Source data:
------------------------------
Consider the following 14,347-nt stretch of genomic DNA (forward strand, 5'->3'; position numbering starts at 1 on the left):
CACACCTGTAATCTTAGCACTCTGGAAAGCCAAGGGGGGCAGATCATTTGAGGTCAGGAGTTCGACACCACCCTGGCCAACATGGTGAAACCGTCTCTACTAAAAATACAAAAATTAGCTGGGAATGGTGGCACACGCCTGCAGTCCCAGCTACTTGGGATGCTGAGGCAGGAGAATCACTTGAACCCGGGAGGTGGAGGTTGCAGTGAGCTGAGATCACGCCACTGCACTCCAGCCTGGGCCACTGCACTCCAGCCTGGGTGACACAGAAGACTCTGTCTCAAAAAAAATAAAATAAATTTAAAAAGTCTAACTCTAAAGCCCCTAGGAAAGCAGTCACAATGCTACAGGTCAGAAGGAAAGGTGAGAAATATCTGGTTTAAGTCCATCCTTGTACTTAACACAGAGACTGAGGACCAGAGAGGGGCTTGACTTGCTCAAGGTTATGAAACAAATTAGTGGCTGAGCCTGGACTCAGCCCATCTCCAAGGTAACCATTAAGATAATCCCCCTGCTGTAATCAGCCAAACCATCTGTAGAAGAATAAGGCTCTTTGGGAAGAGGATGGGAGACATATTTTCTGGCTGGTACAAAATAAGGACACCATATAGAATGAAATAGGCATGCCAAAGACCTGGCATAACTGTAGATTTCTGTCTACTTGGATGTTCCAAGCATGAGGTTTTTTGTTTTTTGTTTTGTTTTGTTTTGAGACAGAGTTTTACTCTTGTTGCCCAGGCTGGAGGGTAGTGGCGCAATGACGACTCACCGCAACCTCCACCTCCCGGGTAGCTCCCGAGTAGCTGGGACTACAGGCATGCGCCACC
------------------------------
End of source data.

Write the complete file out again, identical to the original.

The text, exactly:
Consider the following 14,347-nt stretch of genomic DNA (forward strand, 5'->3'; position numbering starts at 1 on the left):
CACACCTGTAATCTTAGCACTCTGGAAAGCCAAGGGGGGCAGATCATTTGAGGTCAGGAGTTCGACACCACCCTGGCCAACATGGTGAAACCGTCTCTACTAAAAATACAAAAATTAGCTGGGAATGGTGGCACACGCCTGCAGTCCCAGCTACTTGGGATGCTGAGGCAGGAGAATCACTTGAACCCGGGAGGTGGAGGTTGCAGTGAGCTGAGATCACGCCACTGCACTCCAGCCTGGGCCACTGCACTCCAGCCTGGGTGACACAGAAGACTCTGTCTCAAAAAAAATAAAATAAATTTAAAAAGTCTAACTCTAAAGCCCCTAGGAAAGCAGTCACAATGCTACAGGTCAGAAGGAAAGGTGAGAAATATCTGGTTTAAGTCCATCCTTGTACTTAACACAGAGACTGAGGACCAGAGAGGGGCTTGACTTGCTCAAGGTTATGAAACAAATTAGTGGCTGAGCCTGGACTCAGCCCATCTCCAAGGTAACCATTAAGATAATCCCCCTGCTGTAATCAGCCAAACCATCTGTAGAAGAATAAGGCTCTTTGGGAAGAGGATGGGAGACATATTTTCTGGCTGGTACAAAATAAGGACACCATATAGAATGAAATAGGCATGCCAAAGACCTGGCATAACTGTAGATTTCTGTCTACTTGGATGTTCCAAGCATGAGGTTTTTTGTTTTTTGTTTTGTTTTGTTTTGAGACAGAGTTTTACTCTTGTTGCCCAGGCTGGAGGGTAGTGGCGCAATGACGACTCACCGCAACCTCCACCTCCCGGGTAGCTCCCGAGTAGCTGGGACTACAGGCATGCGCCACC